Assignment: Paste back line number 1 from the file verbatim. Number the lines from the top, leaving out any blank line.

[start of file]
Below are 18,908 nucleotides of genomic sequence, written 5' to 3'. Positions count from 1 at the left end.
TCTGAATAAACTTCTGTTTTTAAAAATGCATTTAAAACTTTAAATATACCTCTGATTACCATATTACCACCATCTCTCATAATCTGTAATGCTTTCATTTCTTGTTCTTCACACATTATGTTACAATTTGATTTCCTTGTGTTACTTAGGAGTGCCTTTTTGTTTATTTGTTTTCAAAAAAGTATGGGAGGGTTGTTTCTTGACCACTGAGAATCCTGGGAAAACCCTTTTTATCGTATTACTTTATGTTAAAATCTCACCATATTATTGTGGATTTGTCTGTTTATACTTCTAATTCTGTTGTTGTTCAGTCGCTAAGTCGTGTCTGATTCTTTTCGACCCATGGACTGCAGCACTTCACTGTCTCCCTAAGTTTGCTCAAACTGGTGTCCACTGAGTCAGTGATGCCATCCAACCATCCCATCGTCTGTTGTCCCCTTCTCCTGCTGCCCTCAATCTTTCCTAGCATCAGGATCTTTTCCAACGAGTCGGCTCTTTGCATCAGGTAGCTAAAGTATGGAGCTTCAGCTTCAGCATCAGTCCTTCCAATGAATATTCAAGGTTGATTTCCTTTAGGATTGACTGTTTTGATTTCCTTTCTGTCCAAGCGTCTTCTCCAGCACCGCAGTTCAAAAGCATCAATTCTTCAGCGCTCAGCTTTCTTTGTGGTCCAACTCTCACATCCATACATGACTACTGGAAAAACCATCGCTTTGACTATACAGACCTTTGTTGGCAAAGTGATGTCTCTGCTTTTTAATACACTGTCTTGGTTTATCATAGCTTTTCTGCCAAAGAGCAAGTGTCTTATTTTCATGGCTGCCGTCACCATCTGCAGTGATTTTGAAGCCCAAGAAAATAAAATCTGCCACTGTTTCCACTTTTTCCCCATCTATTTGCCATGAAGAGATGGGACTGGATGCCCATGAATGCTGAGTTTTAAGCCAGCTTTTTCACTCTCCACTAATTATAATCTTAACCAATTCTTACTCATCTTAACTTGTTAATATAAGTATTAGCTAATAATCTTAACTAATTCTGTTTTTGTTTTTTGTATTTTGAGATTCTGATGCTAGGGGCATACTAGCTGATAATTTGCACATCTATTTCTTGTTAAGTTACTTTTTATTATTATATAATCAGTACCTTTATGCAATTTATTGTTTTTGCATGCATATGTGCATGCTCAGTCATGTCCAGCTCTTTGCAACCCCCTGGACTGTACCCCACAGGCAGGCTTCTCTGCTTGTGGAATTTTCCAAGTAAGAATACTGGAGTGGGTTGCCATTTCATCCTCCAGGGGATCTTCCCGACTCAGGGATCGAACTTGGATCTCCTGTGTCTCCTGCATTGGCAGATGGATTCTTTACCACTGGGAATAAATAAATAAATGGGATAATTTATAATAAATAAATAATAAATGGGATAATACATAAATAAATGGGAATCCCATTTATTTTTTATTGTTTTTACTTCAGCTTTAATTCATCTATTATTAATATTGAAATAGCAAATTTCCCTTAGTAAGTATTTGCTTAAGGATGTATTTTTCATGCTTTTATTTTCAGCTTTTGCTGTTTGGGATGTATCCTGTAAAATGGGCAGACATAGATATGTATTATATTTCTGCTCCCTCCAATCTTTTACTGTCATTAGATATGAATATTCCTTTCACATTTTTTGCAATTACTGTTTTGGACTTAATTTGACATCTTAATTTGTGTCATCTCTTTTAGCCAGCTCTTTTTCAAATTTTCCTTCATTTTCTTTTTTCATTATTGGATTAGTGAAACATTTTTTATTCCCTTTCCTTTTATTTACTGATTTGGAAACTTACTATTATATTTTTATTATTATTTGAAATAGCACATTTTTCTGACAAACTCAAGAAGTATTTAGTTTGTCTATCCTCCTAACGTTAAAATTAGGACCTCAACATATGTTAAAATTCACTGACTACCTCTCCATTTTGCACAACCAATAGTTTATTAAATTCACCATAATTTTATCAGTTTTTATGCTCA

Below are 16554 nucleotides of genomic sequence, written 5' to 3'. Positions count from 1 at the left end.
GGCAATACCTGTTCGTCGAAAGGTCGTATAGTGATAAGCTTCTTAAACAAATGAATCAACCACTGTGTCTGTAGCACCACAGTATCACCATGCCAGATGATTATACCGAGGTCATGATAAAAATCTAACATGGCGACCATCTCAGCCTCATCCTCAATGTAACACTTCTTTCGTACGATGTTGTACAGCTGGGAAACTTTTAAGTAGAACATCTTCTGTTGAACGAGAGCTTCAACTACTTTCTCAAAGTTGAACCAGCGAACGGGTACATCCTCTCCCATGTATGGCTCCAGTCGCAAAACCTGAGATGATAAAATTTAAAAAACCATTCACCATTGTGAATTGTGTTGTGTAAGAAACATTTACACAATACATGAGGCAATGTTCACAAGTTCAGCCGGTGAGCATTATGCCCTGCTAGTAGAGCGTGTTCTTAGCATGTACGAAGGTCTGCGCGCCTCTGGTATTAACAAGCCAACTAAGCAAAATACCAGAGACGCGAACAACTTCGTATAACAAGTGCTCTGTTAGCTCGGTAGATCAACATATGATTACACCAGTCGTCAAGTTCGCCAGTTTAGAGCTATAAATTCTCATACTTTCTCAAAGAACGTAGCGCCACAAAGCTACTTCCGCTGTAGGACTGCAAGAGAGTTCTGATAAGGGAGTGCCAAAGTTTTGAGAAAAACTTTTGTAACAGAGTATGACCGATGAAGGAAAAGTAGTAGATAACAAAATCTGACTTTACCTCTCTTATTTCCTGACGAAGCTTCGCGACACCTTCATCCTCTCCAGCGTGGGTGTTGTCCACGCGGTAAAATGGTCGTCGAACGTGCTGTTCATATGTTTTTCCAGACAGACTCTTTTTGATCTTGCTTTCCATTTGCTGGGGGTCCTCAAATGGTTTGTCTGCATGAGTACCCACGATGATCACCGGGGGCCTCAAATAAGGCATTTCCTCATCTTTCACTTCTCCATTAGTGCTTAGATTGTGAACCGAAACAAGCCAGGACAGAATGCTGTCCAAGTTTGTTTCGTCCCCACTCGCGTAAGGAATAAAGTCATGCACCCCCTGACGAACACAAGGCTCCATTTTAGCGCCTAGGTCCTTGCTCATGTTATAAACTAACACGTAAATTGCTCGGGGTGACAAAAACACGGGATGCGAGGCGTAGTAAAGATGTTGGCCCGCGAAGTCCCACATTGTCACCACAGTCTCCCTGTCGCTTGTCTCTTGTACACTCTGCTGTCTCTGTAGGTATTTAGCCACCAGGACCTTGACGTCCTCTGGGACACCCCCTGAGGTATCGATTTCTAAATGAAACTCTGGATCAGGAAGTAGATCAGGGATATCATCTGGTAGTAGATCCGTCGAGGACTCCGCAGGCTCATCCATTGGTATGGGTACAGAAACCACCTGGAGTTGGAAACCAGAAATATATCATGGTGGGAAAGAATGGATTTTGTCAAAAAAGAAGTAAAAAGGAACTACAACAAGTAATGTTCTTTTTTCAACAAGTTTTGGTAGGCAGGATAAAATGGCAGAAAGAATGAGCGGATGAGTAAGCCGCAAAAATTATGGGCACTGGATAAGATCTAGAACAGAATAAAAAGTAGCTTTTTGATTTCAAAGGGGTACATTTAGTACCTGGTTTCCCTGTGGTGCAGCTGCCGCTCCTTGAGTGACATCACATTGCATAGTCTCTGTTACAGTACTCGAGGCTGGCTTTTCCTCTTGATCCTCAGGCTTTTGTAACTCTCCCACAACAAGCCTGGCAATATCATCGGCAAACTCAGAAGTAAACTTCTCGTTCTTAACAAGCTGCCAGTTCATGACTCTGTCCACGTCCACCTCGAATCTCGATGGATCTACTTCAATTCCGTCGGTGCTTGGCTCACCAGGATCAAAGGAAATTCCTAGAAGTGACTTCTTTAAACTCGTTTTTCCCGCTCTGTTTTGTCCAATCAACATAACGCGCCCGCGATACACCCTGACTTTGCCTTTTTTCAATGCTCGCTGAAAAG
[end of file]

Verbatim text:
Below are 18,908 nucleotides of genomic sequence, written 5' to 3'. Positions count from 1 at the left end.